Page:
The PsyD in Clinical Psychology will prepare the professional psychologist under a practitioner-scholar model in theoretical and scientific foundations; and to apply evidence-based interventions across a variety of contexts, problems and populations.
Graduates of the PsyD in Clinical Psychology will:
Develop a focus in integrated behavioral health that will allow them to work effectively with individuals and organizations across boundaries of economic, physical, psychological, sociocultural, and spiritual issues.
Be prepared using multidisciplinary approaches through a variety of modalities including consultation, psycho-education, advocacy, and direct clinical care.
Gain an understanding and sensitivity to providing behavioral health services to those who have been traditionally disadvantaged due to socioeconomic, race/ethnicity, gender, religion, or disability status or sexual orientation and others who are underserved in current health care systems.
Doctor of Psychology (PsyD) Program - Course of the Program
- The program consists of four years of academic study, including four years of practica (1500-2000 hours), a professional project, and a ﬁfth year internship (1500-2000 hours applied toward licensure), typically completed at another institution. The level of complexity and the number of hours of practica increases each year throughout the first four years. Each practicum placement takes place in the community and includes a course on campus.
- Admission is in the fall only, with year-round study during fall, spring, and summer semesters.
- Some courses may be taken jointly with students in the Master of Science in Behavioral Health, the Master of Public Health, and the Doctor of Nursing Practice in Psychiatric Nurse Practitioner Programs, and occasionally with students in other USF schools and colleges.
- Credit will be given for courses taken at other accredited institutions that are substantially equivalent to those offered in the PsyD Program up to a maximum of 12 credit hours.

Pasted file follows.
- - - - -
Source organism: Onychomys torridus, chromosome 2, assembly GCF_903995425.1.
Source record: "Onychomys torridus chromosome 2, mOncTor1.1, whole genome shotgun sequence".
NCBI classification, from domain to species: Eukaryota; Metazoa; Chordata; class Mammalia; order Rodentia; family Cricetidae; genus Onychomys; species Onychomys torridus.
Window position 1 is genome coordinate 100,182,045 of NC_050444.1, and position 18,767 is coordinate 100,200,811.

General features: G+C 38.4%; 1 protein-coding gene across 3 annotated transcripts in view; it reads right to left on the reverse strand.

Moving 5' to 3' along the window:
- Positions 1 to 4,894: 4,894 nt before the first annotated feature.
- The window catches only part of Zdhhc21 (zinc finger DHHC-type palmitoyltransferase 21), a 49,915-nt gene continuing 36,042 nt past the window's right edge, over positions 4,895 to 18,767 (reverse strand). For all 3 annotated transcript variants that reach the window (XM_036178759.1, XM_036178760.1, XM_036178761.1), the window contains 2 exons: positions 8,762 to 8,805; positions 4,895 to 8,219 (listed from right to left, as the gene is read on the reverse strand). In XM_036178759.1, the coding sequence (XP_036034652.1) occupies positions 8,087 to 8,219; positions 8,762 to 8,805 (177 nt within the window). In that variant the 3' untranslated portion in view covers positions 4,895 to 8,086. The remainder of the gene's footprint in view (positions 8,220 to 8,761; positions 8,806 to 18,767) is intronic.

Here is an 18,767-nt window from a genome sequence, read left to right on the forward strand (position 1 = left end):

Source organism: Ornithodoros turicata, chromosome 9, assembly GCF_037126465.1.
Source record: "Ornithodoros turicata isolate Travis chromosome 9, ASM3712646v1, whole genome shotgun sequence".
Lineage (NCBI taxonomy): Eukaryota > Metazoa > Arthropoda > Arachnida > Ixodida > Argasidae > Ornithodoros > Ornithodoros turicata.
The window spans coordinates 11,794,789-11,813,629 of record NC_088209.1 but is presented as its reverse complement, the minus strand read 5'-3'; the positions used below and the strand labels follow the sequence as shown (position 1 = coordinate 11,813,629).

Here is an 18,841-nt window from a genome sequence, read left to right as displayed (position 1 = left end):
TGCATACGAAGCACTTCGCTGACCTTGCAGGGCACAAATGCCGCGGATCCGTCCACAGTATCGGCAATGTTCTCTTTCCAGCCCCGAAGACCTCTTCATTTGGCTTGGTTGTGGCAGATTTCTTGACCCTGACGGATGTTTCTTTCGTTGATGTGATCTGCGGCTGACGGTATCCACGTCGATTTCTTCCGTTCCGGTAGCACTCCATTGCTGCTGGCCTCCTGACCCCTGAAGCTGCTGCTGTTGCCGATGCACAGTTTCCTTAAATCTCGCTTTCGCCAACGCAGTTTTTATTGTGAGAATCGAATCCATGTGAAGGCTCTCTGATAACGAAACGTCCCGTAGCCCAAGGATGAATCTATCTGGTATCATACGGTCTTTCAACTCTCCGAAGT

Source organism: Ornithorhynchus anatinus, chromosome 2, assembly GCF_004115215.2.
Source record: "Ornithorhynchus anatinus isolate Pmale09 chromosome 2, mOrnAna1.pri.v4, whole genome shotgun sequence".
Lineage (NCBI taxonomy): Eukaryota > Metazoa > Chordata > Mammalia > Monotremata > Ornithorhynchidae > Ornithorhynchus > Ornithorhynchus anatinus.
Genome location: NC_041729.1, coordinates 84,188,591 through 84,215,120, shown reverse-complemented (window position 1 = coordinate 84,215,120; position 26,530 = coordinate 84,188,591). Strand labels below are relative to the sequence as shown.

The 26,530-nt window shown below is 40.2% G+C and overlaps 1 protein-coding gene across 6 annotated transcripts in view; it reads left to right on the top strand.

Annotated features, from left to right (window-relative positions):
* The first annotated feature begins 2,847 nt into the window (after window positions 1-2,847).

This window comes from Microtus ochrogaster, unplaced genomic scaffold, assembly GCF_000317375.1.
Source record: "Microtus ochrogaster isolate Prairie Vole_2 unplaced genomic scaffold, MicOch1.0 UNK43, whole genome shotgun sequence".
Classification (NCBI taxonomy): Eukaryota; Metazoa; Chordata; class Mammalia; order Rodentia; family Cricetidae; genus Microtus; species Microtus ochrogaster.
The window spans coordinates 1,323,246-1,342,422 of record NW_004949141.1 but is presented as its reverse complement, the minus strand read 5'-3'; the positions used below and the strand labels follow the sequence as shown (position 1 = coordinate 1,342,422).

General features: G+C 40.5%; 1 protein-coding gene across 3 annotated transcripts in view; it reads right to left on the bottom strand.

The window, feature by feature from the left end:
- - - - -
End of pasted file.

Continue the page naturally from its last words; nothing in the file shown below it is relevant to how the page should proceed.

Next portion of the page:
Student Learning Outcomes
Graduates of the PsyD in Clinical Psychology will acquire the knowledge, attitudes, and skills to function in diverse settings to provide culturally competent, contextually sensitive, integrated behavioral health consultation to individuals and health professionals.
- Demonstrate knowledge of the historical and contemporary social and psychological theories of human development and behavior;
- Integrate behavioral health knowledge, strategies, and skills that allow them to work effectively with individuals and organizations across boundaries of economic, physical, psychological, sociocultural, and spiritual issues.
- Effectively utilize qualitative and quantitative empirical approaches to the understanding and evaluation of human behavior and psychological interventions;
- Demonstrate proficiency in practice- and evidence-based approaches to psychological assessment, consultation, intervention, prevention and advocacy;
- Demonstrate competence in providing evidence-based behavioral health interventions for diverse individuals, groups, and families experiencing a variety of physical, psychosocial, and mental health problems;
- Develop skills that will allow them to engage in and promote community-based interventions that advance the health and well-being of groups and individuals.
- Learn to work in a variety of settings serving the underserved, whether in medical centers, community agencies or clinics, or as independent contractors or practitioners offering multiple modalities of behavioral health interventions.